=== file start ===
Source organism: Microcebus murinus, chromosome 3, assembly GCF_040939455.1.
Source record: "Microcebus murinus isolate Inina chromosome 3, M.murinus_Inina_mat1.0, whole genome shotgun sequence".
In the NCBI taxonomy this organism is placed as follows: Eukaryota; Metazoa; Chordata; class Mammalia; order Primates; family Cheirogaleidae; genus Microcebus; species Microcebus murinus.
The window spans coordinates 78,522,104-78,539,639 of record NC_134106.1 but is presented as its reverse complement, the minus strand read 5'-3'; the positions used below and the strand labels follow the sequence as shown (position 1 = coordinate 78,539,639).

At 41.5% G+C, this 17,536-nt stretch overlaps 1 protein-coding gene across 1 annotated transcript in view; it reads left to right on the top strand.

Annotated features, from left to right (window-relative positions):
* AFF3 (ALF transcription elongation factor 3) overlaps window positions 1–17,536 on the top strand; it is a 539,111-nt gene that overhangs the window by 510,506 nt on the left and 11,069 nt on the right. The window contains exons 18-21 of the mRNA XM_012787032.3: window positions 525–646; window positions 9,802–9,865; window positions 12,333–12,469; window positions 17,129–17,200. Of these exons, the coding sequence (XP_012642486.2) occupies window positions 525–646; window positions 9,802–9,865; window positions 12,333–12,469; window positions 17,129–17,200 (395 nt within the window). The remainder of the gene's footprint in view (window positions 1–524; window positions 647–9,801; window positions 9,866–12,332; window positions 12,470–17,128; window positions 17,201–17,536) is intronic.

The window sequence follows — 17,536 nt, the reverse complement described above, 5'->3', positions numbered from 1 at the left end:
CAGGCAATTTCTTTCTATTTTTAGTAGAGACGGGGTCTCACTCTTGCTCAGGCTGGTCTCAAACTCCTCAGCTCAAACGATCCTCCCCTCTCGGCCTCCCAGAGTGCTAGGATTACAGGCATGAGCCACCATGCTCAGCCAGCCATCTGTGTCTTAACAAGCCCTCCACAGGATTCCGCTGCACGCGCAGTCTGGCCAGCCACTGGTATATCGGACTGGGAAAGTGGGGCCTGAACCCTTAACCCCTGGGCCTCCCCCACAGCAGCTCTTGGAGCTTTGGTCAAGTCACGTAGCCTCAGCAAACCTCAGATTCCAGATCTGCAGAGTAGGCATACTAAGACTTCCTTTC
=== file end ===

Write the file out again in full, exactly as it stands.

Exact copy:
Source organism: Microcebus murinus, chromosome 3, assembly GCF_040939455.1.
Source record: "Microcebus murinus isolate Inina chromosome 3, M.murinus_Inina_mat1.0, whole genome shotgun sequence".
In the NCBI taxonomy this organism is placed as follows: Eukaryota; Metazoa; Chordata; class Mammalia; order Primates; family Cheirogaleidae; genus Microcebus; species Microcebus murinus.
The window spans coordinates 78,522,104-78,539,639 of record NC_134106.1 but is presented as its reverse complement, the minus strand read 5'-3'; the positions used below and the strand labels follow the sequence as shown (position 1 = coordinate 78,539,639).

At 41.5% G+C, this 17,536-nt stretch overlaps 1 protein-coding gene across 1 annotated transcript in view; it reads left to right on the top strand.

Annotated features, from left to right (window-relative positions):
* AFF3 (ALF transcription elongation factor 3) overlaps window positions 1–17,536 on the top strand; it is a 539,111-nt gene that overhangs the window by 510,506 nt on the left and 11,069 nt on the right. The window contains exons 18-21 of the mRNA XM_012787032.3: window positions 525–646; window positions 9,802–9,865; window positions 12,333–12,469; window positions 17,129–17,200. Of these exons, the coding sequence (XP_012642486.2) occupies window positions 525–646; window positions 9,802–9,865; window positions 12,333–12,469; window positions 17,129–17,200 (395 nt within the window). The remainder of the gene's footprint in view (window positions 1–524; window positions 647–9,801; window positions 9,866–12,332; window positions 12,470–17,128; window positions 17,201–17,536) is intronic.

The window sequence follows — 17,536 nt, the reverse complement described above, 5'->3', positions numbered from 1 at the left end:
CAGGCAATTTCTTTCTATTTTTAGTAGAGACGGGGTCTCACTCTTGCTCAGGCTGGTCTCAAACTCCTCAGCTCAAACGATCCTCCCCTCTCGGCCTCCCAGAGTGCTAGGATTACAGGCATGAGCCACCATGCTCAGCCAGCCATCTGTGTCTTAACAAGCCCTCCACAGGATTCCGCTGCACGCGCAGTCTGGCCAGCCACTGGTATATCGGACTGGGAAAGTGGGGCCTGAACCCTTAACCCCTGGGCCTCCCCCACAGCAGCTCTTGGAGCTTTGGTCAAGTCACGTAGCCTCAGCAAACCTCAGATTCCAGATCTGCAGAGTAGGCATACTAAGACTTCCTTTC